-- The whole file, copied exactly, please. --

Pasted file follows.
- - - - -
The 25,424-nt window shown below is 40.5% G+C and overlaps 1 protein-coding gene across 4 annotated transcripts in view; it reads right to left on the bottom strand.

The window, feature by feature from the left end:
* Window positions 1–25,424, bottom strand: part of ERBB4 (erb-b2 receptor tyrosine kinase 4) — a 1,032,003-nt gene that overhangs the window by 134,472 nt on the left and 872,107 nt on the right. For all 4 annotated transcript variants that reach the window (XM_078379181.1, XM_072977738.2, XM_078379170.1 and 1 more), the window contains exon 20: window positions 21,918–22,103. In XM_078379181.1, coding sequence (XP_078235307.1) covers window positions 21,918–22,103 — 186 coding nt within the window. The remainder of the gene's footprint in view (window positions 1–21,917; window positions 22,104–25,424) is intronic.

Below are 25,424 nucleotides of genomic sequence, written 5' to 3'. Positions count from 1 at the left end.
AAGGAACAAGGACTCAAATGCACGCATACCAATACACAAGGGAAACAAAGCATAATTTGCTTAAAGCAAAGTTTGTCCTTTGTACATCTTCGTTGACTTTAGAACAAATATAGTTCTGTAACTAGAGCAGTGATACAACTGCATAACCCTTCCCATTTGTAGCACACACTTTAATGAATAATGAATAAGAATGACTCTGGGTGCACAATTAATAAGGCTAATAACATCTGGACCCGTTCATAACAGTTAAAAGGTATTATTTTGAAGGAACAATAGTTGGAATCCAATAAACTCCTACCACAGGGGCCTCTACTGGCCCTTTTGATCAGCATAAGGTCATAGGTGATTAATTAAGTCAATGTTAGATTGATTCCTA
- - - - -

The 25,424-nt window shown below is 40.5% G+C and overlaps 1 protein-coding gene across 4 annotated transcripts in view; it reads right to left on the bottom strand.

The window, feature by feature from the left end:
* Window positions 1–25,424, bottom strand: part of ERBB4 (erb-b2 receptor tyrosine kinase 4) — a 1,032,003-nt gene that overhangs the window by 134,472 nt on the left and 872,107 nt on the right. For all 4 annotated transcript variants that reach the window (XM_078379181.1, XM_072977738.2, XM_078379170.1 and 1 more), the window contains exon 20: window positions 21,918–22,103. In XM_078379181.1, coding sequence (XP_078235307.1) covers window positions 21,918–22,103 — 186 coding nt within the window. The remainder of the gene's footprint in view (window positions 1–21,917; window positions 22,104–25,424) is intronic.

Below are 25,424 nucleotides of genomic sequence, written 5' to 3'. Positions count from 1 at the left end.
AAGGAACAAGGACTCAAATGCACGCATACCAATACACAAGGGAAACAAAGCATAATTTGCTTAAAGCAAAGTTTGTCCTTTGTACATCTTCGTTGACTTTAGAACAAATATAGTTCTGTAACTAGAGCAGTGATACAACTGCATAACCCTTCCCATTTGTAGCACACACTTTAATGAATAATGAATAAGAATGACTCTGGGTGCACAATTAATAAGGCTAATAACATCTGGACCCGTTCATAACAGTTAAAAGGTATTATTTTGAAGGAACAATAGTTGGAATCCAATAAACTCCTACCACAGGGGCCTCTACTGGCCCTTTTGATCAGCATAAGGTCATAGGTGATTAATTAAGTCAATGTTAGATTGATTCCTA